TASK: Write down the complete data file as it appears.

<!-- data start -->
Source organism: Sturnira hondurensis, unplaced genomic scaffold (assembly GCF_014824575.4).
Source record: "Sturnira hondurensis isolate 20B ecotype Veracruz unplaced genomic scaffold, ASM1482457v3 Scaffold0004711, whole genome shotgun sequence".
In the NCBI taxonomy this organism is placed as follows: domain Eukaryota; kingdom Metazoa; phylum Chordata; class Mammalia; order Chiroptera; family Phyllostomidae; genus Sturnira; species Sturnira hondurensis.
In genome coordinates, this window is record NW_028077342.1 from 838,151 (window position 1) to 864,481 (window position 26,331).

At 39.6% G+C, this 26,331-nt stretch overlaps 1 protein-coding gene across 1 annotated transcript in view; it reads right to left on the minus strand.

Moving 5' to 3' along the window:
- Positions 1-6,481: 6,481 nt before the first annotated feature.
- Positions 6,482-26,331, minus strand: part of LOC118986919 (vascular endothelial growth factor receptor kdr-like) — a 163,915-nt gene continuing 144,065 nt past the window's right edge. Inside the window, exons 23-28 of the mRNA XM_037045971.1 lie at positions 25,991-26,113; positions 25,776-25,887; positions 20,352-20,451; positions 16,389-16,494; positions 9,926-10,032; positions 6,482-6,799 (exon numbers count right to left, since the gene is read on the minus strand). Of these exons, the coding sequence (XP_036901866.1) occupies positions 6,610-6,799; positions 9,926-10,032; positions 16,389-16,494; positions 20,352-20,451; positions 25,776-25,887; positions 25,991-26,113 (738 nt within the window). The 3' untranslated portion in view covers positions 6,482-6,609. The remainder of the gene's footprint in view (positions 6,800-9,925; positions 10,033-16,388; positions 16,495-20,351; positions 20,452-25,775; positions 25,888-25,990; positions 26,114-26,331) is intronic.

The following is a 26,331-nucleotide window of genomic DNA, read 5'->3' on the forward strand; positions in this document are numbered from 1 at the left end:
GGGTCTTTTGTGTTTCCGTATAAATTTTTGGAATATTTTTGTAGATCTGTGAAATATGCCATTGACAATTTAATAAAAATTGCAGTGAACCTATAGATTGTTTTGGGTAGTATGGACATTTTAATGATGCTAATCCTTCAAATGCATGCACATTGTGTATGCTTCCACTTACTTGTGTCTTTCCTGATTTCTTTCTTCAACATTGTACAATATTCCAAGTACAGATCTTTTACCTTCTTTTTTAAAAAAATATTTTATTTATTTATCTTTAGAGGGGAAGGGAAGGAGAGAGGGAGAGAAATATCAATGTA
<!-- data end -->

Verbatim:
Source organism: Sturnira hondurensis, unplaced genomic scaffold (assembly GCF_014824575.4).
Source record: "Sturnira hondurensis isolate 20B ecotype Veracruz unplaced genomic scaffold, ASM1482457v3 Scaffold0004711, whole genome shotgun sequence".
In the NCBI taxonomy this organism is placed as follows: domain Eukaryota; kingdom Metazoa; phylum Chordata; class Mammalia; order Chiroptera; family Phyllostomidae; genus Sturnira; species Sturnira hondurensis.
In genome coordinates, this window is record NW_028077342.1 from 838,151 (window position 1) to 864,481 (window position 26,331).

At 39.6% G+C, this 26,331-nt stretch overlaps 1 protein-coding gene across 1 annotated transcript in view; it reads right to left on the minus strand.

Moving 5' to 3' along the window:
- Positions 1-6,481: 6,481 nt before the first annotated feature.
- Positions 6,482-26,331, minus strand: part of LOC118986919 (vascular endothelial growth factor receptor kdr-like) — a 163,915-nt gene continuing 144,065 nt past the window's right edge. Inside the window, exons 23-28 of the mRNA XM_037045971.1 lie at positions 25,991-26,113; positions 25,776-25,887; positions 20,352-20,451; positions 16,389-16,494; positions 9,926-10,032; positions 6,482-6,799 (exon numbers count right to left, since the gene is read on the minus strand). Of these exons, the coding sequence (XP_036901866.1) occupies positions 6,610-6,799; positions 9,926-10,032; positions 16,389-16,494; positions 20,352-20,451; positions 25,776-25,887; positions 25,991-26,113 (738 nt within the window). The 3' untranslated portion in view covers positions 6,482-6,609. The remainder of the gene's footprint in view (positions 6,800-9,925; positions 10,033-16,388; positions 16,495-20,351; positions 20,452-25,775; positions 25,888-25,990; positions 26,114-26,331) is intronic.

The following is a 26,331-nucleotide window of genomic DNA, read 5'->3' on the forward strand; positions in this document are numbered from 1 at the left end:
GGGTCTTTTGTGTTTCCGTATAAATTTTTGGAATATTTTTGTAGATCTGTGAAATATGCCATTGACAATTTAATAAAAATTGCAGTGAACCTATAGATTGTTTTGGGTAGTATGGACATTTTAATGATGCTAATCCTTCAAATGCATGCACATTGTGTATGCTTCCACTTACTTGTGTCTTTCCTGATTTCTTTCTTCAACATTGTACAATATTCCAAGTACAGATCTTTTACCTTCTTTTTTAAAAAAATATTTTATTTATTTATCTTTAGAGGGGAAGGGAAGGAGAGAGGGAGAGAAATATCAATGTA